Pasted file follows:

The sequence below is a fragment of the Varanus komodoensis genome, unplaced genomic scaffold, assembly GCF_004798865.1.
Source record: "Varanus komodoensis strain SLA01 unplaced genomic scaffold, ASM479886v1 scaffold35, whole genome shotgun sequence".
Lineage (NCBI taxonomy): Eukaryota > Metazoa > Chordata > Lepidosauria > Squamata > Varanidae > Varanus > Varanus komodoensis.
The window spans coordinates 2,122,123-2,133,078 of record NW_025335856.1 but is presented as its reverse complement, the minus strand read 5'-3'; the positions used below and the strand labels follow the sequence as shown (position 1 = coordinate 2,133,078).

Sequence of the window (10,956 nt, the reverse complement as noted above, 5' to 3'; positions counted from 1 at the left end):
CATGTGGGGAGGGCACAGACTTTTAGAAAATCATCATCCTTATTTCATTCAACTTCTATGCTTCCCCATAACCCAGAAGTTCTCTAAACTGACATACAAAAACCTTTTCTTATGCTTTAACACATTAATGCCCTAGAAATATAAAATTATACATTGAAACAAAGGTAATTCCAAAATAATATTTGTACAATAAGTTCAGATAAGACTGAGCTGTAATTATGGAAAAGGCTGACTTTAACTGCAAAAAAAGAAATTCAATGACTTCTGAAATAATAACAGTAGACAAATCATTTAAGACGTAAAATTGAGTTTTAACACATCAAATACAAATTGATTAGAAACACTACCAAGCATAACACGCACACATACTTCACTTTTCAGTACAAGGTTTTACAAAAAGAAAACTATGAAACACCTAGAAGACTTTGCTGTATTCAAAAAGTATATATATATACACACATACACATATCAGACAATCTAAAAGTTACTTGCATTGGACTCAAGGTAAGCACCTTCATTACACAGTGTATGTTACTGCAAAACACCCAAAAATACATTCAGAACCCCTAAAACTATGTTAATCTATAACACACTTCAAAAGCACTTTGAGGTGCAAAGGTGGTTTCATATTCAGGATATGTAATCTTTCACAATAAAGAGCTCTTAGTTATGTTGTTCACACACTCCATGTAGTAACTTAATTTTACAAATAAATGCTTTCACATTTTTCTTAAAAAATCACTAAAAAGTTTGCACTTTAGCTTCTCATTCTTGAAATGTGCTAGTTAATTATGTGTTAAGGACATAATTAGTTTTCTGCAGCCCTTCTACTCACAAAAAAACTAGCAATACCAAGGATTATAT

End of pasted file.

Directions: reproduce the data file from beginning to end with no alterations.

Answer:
The sequence below is a fragment of the Varanus komodoensis genome, unplaced genomic scaffold, assembly GCF_004798865.1.
Source record: "Varanus komodoensis strain SLA01 unplaced genomic scaffold, ASM479886v1 scaffold35, whole genome shotgun sequence".
Lineage (NCBI taxonomy): Eukaryota > Metazoa > Chordata > Lepidosauria > Squamata > Varanidae > Varanus > Varanus komodoensis.
The window spans coordinates 2,122,123-2,133,078 of record NW_025335856.1 but is presented as its reverse complement, the minus strand read 5'-3'; the positions used below and the strand labels follow the sequence as shown (position 1 = coordinate 2,133,078).

Sequence of the window (10,956 nt, the reverse complement as noted above, 5' to 3'; positions counted from 1 at the left end):
CATGTGGGGAGGGCACAGACTTTTAGAAAATCATCATCCTTATTTCATTCAACTTCTATGCTTCCCCATAACCCAGAAGTTCTCTAAACTGACATACAAAAACCTTTTCTTATGCTTTAACACATTAATGCCCTAGAAATATAAAATTATACATTGAAACAAAGGTAATTCCAAAATAATATTTGTACAATAAGTTCAGATAAGACTGAGCTGTAATTATGGAAAAGGCTGACTTTAACTGCAAAAAAAGAAATTCAATGACTTCTGAAATAATAACAGTAGACAAATCATTTAAGACGTAAAATTGAGTTTTAACACATCAAATACAAATTGATTAGAAACACTACCAAGCATAACACGCACACATACTTCACTTTTCAGTACAAGGTTTTACAAAAAGAAAACTATGAAACACCTAGAAGACTTTGCTGTATTCAAAAAGTATATATATATACACACATACACATATCAGACAATCTAAAAGTTACTTGCATTGGACTCAAGGTAAGCACCTTCATTACACAGTGTATGTTACTGCAAAACACCCAAAAATACATTCAGAACCCCTAAAACTATGTTAATCTATAACACACTTCAAAAGCACTTTGAGGTGCAAAGGTGGTTTCATATTCAGGATATGTAATCTTTCACAATAAAGAGCTCTTAGTTATGTTGTTCACACACTCCATGTAGTAACTTAATTTTACAAATAAATGCTTTCACATTTTTCTTAAAAAATCACTAAAAAGTTTGCACTTTAGCTTCTCATTCTTGAAATGTGCTAGTTAATTATGTGTTAAGGACATAATTAGTTTTCTGCAGCCCTTCTACTCACAAAAAAACTAGCAATACCAAGGATTATAT